Human-Computer Interaction (HCI) is a multi-disciplinary enterprise, drawing from the human sciences, computational sciences and engineering, and information technologies. The Center for HCI (CHCI) at Virginia Tech is a university-wide research center that addresses both the facilitation and the foundational understanding of human interaction with and through technology. The CHCI excels in cross-disciplinary research on interactive computing that extends into the everyday life of individuals, groups, and societies. The CHCI fosters research excellence through funding programs, shared resources, and forums for idea exchange.
The Center for Human-Computer Interaction at Virginia Tech celebrated its 20th anniversary on 15-16 October 2015. The event was a huge success with attendance from a variety of industry and academia-affiliated alumni, current students, as well as former and current faculty members. You can watch the Plenary Panel discussion, which opened the event, on our youtube channel. You can also get more information about the event on the dedicated web page.
Human Computer Interaction (HCI), the overarching research area of the CHCI, is is a broad and diverse domain. Although the work of the affiliated faculty is equally broad and diverse, we have identified two key research thrusts that represent specific sub-areas of HCI for which the Center can obtain or maintain a world-class standing. The research thrust areas are:
CHCI had quite a prominent presence in the Human Factors in Computing Systems (CHI) conference in San Jose, CA. This was the largest CHI conference so far, with 3,876 attendees and 20 tracks of technical program. CHCI faculty and students participated in Workshops, the Student Research Competition, and the Video Showcase. More specifically the entries were:
Doug Bowman, professor of computer science in the College of Engineering at Virginia Tech, has been awarded the Frank J. Maher Professorship in Engineering by the Virginia Tech Board of Visitors. A member of the Virginia ...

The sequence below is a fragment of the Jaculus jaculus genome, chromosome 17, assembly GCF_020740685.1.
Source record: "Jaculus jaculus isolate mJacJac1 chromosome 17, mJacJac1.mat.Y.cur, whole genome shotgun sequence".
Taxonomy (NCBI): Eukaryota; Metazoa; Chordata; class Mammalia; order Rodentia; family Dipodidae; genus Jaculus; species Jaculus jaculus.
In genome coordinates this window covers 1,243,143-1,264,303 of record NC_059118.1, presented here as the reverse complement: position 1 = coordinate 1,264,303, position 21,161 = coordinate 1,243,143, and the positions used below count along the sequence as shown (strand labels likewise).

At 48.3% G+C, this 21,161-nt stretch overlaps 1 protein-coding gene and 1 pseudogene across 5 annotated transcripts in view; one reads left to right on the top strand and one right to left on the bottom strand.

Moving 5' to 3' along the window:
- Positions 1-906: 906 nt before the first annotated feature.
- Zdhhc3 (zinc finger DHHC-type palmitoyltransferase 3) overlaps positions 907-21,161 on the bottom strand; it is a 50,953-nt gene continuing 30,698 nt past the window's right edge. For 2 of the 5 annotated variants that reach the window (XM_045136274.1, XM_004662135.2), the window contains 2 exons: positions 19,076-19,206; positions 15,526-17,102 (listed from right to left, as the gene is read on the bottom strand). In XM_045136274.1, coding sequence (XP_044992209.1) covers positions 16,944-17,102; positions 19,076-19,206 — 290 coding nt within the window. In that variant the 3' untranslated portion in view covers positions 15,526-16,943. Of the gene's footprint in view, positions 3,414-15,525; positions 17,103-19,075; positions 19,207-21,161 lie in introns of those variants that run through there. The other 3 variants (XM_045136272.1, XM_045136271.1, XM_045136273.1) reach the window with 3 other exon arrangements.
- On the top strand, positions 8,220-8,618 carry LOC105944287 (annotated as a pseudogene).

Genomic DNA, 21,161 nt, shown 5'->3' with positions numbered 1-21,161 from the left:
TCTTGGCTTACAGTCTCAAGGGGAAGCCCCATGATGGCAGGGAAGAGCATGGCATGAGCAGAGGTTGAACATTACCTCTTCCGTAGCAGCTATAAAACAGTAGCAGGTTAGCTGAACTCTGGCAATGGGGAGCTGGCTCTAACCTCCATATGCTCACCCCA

The Office of the Vice President for Research and Innovation recognizes Reza Barkhi, a professor and head of the department of accounting and information systems in the Pamplin College of Business, for his research in co ...
ISE PhD student Hyungil Kim, Prof. Joe Gabbard’s advisee, delivered his recent works on automotive AR applications at the IEEE VR '16 (in Greenville, SC, 3/19-23) and the ACM IUI '16 (in Sonoma, CA, 3/7-10) conferences ...
Presenter: Dr. Aisling Kelliher
Abstract: Stroke is the leading cause of disability in the United States and the most common neurological disorder worldwide. While long-term therapy facilitates recovery, the cost, availability of facilities and experts, as well as transportation to clinical facilities on a regular basis, limits the amount of supervised therapy that stroke survivors may receive. In response, home-based therapy has emerged as a viable alternative which can be effective in conjunction with therapy in the clinic or even as the primary mode of therapy. However, delivering long term, lightly supervised neurorehabilitation in the home is a complex challenge that requires robust, low cost, scalable and engaging solutions. In this playdate, I will discuss the ongoing work of our interdisciplinary team and network of partners in designing and implementing a semi-automated, adaptive system for home based stroke rehabilitation.
Bio: Aisling Kelliher, an Associate Professor in the Computer Science Department at Virginia Tech, where she also has a joint appointment in the Institute for Creativity, Arts, and Technology and the School of Visual Art, is one of the newest faculty affiliates in the Center for HCI. Aisling received a Ph.D. in Media, Arts and Sciences from the MIT Media Lab and is joining VT from the Carnegie Mellon School of Design. Her research centers on the creation and study of interactive media systems for enhancing reflection, learning, and communication. You can find more information about her work at http://people.cs.vt.edu/~aislingk/research.html.